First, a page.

Tuesday, 10 October 2006

Aya Sofya

Looking towards the Aya Sofya from the Blue Mosque.

Interior gallery

View looking out from gallery

Aya Sofya 13 July 1989

Arguably İstanbul's most famous building. There are a million photos of it, so in my most recent trip I tried to take some "different" ones, hence the dark spaces in the Gallery.

Inside is simply astounding, and I stare in awe at the architectural miracle that enabled this to be finished in 537. How does that central dome soar above with seemingly no support? [By the way, it has been replaced several times after earthquakes] The answer is that it is supported by 40 massive ribs constructed of special hollow bricks, made in Rhodes, resting on four huge pillars concealed in the interior walls. Almost 1000 years later, the great architect, Sinan, used the same technique in designing the Süleymaniye Mosque.

It was the greatest Christian church of all until 1453, when Mehmet the Conqueror turned it into a mosque. Being equally as significant to Christians and Moslems, I think Atatürk did the right thing turning it into a museum in 1934, so everyone can appreciate its magnificence.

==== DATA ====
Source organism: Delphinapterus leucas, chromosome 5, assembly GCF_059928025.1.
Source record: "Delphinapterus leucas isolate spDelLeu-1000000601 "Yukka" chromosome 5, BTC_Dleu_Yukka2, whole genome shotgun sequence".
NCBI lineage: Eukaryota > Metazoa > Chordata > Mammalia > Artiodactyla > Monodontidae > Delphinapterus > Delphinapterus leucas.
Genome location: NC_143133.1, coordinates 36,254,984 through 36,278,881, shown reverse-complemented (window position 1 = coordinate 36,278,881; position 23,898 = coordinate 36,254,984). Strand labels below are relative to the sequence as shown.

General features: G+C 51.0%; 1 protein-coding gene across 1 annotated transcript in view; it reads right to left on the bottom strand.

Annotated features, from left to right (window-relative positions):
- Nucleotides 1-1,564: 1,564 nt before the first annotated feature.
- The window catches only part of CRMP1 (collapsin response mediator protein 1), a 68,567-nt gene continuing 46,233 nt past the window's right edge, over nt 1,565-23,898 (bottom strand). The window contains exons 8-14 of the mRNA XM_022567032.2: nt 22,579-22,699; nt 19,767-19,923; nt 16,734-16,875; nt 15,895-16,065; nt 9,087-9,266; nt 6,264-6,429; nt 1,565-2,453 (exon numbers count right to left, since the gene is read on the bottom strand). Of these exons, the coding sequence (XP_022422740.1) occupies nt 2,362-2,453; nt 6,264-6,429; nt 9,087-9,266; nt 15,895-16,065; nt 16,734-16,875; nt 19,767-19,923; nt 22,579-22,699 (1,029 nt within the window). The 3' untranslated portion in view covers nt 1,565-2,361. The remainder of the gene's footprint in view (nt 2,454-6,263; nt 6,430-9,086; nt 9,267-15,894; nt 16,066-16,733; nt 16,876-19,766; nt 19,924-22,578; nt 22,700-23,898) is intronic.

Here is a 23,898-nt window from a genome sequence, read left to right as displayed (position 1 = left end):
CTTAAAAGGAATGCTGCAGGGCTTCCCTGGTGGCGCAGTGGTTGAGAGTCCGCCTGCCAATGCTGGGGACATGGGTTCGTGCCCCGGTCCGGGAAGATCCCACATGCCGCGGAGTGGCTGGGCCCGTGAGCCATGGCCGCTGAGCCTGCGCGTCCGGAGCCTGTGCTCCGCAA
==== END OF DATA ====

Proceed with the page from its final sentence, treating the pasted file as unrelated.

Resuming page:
Uncovering the mosaics (covered in plaster, but not destroyed, during the Islamic period) and restoration continues, and there is usually scaffolding, but that does not detract from a visit to this World Heritage site.

Saturday, 7 October 2006

Topkapı Palace

I didn't visit Topkapı this time. It's well worth it for the first, or second time visitor, but in this trip there was limited time. Here's some photos from 1990 and 1991.

Topkapı was begun in 1453 by Memhmet the Conqueror, and housed Sultans until Mahmut II (1808-1839), when the sultans built newer, more European style palaces along the Bosphorus. Along the way Topkapı was home to Selim the Sot, who drowned in the bath after drinking too much champagne, Ibrahim the Mad and Roxelana, the beautiful partner of Süleyman the Magnificent. And centuries of intrigue and espionage.

Inside the Harem - the Imperial Antechamber (Hünkar Sofası)

The area of the Fourth Court

Topkapı Gardens

Friday, 6 October 2006

Museum of the Ancient Orient

In the same complex as the Archaeology Museum and Tiled Kiosk, it houses treasures of pre-Hittite and pre-Islamic empires.

A copy of the oldest peace treaty, the Kadesh Treaty, drawn up in the 13th century BC between the Egyptians and Hittites.

These glazed panels once lined the processional street and Ishtar gate of ancient Babylon from the time of Nebuchadnezzar II (605 - 562 BC)